With pain and restrained rage, we see day after the day how the honor of the great men of the Torah, the life of the Torah... are trampled on by you in an unparalleled way,” the mayors wrote in a direct attack against the prime minister. “We hereby announce that we will stop cooperating with the various authorities regarding the lockdown.

Two weeks later, as the Israeli government grappled with whether to lift its second national coronavirus lockdown, families frazzled over the shutdown of schools were treated to the jarring sight of ultra-Orthodox children boisterously returning to class. These children — or, more precisely, their parents — were following the edict of Rabbi Chaim Kanievsky, the most prominent ultra-Orthodox voice in Israel, who ordered the talmudei torah to open on the same day that Prime Minister Benjamin Netanyahu’s government decided to keep schools shut. But it drew almost no pushback by Israeli authorities, who have cracked down only halfheartedly at best on the rule-breaking and virus-spreading activities in the ultra-Orthodox community, such as communal study and crowded weddings, that are fueling a massive second wave of coronavirus cases there. What to do about the haredim, as the ultra-Orthodox are called in Israel, has now become the greatest test of Netanyahu’s response to the pandemic. Ultra-Orthodox Israelis account for about 11% of the population but more than 50% of the COVID-19 patients ages 65 and older who are filling hospitals, according to the Israeli Health Ministry.

If until now the majority of Israelis went about their business oblivious to the intricacies of Netanyahu’s political maneuvering, the coronavirus crisis made that then impossible. “As long as he accepted 100% of their demands in the domestic arena,” Yohanan Plesner, president of the independent Jerusalem think tank Israel Democracy Institute, said, “Netanyahu understood that ensuring they’re on his side will pretty much guarantee him something like a monopoly over political power.” That has led to increasing social tension that has produced some extraordinary scenes in Israel. National news station Kan Broadcasting posted video of a crowded ultra-Orthodox seaside wedding in Bat Yam, south of Tel Aviv, where masks and social distancing were in little evidence. Such videos have become daily occurrences, provoking sharp criticism of the police for lax enforcement of the lockdown — and of the ultra-Orthodox for their seeming indifference to public health. One week prior, a survey by the Israel Democracy Institute found that only 31% of Israelis trust his handling of the pandemic, and another poll found that 64% believe the second lockdown was based not on science but on politics.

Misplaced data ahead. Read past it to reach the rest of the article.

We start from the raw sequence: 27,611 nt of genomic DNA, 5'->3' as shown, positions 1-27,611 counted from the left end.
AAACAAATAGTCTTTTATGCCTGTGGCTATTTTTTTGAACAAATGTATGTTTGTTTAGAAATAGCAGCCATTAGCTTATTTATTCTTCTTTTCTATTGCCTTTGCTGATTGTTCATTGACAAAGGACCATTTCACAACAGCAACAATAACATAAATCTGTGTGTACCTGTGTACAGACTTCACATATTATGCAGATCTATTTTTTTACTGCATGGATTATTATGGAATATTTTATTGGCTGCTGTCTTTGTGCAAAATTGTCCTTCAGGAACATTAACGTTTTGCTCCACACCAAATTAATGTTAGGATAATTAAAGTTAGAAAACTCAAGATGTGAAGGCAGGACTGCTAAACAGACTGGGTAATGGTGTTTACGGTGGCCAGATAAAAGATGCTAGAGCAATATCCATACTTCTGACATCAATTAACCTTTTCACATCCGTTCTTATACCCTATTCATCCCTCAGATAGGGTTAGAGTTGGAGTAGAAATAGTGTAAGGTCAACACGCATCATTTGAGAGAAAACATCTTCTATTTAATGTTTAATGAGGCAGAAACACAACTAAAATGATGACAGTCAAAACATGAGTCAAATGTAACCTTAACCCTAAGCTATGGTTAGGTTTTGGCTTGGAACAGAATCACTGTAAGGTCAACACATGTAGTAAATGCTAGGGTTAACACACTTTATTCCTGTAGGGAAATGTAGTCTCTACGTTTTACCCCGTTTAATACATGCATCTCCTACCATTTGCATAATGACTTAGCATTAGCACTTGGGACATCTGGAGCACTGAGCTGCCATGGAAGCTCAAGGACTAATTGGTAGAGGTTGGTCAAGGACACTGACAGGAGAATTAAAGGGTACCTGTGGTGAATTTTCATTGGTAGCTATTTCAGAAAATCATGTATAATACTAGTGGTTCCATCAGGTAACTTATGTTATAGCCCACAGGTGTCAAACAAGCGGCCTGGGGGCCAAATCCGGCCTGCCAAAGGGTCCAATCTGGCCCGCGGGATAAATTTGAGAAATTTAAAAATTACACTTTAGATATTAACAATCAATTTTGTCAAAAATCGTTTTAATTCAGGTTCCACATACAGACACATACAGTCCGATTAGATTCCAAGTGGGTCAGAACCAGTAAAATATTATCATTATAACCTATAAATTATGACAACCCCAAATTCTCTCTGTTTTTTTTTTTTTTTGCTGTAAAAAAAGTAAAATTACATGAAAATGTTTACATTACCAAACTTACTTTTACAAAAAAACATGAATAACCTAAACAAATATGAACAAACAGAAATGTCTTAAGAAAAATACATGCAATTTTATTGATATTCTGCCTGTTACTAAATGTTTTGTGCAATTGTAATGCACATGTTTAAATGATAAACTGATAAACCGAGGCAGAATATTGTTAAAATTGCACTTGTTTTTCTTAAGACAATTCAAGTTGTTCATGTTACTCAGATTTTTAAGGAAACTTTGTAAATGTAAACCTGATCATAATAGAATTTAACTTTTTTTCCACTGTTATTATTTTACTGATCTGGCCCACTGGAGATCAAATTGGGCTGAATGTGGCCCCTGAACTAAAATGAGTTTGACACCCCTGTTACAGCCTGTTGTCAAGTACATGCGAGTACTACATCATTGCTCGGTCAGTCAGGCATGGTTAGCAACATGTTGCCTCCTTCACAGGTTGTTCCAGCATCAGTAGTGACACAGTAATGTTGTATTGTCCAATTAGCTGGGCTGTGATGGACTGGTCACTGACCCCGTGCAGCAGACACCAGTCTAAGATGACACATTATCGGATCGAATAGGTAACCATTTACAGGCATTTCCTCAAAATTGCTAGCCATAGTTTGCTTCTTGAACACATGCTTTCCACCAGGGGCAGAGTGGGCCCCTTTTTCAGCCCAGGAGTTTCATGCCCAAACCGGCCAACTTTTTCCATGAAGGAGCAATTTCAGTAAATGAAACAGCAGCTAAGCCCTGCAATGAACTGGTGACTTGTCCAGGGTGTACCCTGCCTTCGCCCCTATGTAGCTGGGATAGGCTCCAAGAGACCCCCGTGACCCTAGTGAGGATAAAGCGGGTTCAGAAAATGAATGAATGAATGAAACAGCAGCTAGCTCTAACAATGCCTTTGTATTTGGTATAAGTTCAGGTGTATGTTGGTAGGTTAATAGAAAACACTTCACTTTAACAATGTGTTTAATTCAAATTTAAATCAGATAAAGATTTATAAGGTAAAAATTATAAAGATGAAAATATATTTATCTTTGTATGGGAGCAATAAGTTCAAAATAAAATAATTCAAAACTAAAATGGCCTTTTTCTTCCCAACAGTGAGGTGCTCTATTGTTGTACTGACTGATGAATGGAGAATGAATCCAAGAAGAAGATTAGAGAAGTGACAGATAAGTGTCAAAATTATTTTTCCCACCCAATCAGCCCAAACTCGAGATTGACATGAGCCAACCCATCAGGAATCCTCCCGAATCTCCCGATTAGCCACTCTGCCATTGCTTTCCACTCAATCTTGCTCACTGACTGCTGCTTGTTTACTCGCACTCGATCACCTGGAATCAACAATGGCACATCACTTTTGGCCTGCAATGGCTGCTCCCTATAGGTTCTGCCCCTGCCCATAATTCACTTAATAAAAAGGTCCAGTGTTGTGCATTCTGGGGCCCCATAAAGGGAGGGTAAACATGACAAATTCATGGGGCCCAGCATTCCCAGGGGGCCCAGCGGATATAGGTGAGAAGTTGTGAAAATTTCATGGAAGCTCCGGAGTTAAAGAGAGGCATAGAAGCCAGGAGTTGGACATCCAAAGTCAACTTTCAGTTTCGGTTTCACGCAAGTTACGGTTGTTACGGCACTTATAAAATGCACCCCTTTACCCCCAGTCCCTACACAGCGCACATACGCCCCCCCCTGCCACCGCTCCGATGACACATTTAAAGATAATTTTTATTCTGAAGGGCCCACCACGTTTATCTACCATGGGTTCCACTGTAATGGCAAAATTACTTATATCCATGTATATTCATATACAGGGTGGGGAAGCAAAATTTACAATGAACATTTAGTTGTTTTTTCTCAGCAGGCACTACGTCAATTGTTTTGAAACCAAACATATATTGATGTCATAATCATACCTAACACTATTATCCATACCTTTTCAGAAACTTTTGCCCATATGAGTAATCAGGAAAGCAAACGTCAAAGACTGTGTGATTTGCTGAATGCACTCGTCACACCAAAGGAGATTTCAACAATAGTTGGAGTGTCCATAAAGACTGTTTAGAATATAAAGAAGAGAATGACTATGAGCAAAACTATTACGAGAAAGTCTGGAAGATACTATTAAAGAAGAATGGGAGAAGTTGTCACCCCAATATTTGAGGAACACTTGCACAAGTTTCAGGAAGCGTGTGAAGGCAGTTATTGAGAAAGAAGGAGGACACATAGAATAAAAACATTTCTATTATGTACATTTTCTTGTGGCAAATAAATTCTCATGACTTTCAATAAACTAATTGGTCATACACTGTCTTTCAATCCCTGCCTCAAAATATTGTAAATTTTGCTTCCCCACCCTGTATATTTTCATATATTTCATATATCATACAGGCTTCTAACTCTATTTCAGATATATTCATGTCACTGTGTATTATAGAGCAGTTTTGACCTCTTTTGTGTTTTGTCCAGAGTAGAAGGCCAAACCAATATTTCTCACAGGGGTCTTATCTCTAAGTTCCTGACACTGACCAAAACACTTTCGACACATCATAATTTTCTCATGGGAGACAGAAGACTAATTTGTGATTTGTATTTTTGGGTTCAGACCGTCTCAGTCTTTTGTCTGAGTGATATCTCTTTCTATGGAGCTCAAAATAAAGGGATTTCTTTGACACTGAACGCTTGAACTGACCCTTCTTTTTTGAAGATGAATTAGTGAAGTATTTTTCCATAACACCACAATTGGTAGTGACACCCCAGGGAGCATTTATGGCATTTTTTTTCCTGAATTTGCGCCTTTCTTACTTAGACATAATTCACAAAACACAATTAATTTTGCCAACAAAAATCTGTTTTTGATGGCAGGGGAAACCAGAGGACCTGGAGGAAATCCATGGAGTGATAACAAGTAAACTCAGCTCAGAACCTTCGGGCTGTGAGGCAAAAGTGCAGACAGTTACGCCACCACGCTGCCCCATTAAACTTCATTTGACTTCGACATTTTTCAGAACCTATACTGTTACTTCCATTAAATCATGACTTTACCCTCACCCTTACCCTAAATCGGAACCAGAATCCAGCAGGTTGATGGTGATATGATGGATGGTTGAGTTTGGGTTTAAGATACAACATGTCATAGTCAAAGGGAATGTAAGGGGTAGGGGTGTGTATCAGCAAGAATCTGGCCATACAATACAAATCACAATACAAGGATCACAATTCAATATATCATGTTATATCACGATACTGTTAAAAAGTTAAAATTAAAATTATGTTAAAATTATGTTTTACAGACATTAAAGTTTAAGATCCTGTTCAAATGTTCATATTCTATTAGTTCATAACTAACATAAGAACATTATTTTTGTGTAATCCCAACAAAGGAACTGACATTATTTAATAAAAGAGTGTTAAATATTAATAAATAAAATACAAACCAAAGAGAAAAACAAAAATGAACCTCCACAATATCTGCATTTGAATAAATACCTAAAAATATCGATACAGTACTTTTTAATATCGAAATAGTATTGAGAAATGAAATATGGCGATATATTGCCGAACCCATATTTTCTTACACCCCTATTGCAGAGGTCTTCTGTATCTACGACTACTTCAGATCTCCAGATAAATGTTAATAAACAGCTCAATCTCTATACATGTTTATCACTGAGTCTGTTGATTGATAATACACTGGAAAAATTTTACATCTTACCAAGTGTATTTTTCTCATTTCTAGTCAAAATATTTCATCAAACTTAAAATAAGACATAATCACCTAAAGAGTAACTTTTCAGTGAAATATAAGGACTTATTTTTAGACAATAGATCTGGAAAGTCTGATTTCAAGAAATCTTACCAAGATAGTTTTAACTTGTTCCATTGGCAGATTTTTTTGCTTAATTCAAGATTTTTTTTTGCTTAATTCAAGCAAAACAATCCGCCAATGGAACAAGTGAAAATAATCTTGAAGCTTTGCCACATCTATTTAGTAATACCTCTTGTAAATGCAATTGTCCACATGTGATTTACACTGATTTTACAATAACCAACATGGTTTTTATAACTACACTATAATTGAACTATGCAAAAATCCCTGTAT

Israel riot.jpg

Police remove an ultra-Orthodox Jewish man during a protest over the coronavirus restrictions in Ashdod, Israel, on Sunday. (Amir Cohen/Reuters)

The long-building tensions over pandemic restrictions within Israel's ultra-Orthodox Jewish neighborhoods finally gave way and erupted in violence on the night of January 24th as rock-throwing crowds pushed back police attempts to clear yeshiva classes and religious gatherings being held in violation of lockdown rules. Violent haredi (ultra-Orthodox) protests took place in several parts of the country that Sunday as police sought to enforce COVID-19 lockdown regulations. The haredi community opposed any/all efforts to shut down educational institutions and synagogues. Rioters burned trash and toppled street signs and light poles in several cities across Israel. In Bnei Brak, a bus driver was pulled from his seat and pepper-sprayed before the vehicle was torched, according to news and social media reports, leading to several buildings being evacuated as the blaze damaged electrical lines. At one point, a cornered police officer fired into the air to halt the advancing crowd. Angry citizens directed much of their frustration at Prime Minister Benjamin Netanyahu, even as he was declining to step up enforcement in ultra-Orthodox communities fundamental to his right-wing coalition. The police said one of the officers was taken to a hospital after being hit in the head by a stone thrown by a rioter, and another officer felt someone poke him in the back with a blunt object, leading him to fire the warning shot. Outside the hospital, officers were pelted with various objects, police patrol vehicles were damaged, and rubbish bins were burned as hundreds of haredim protested.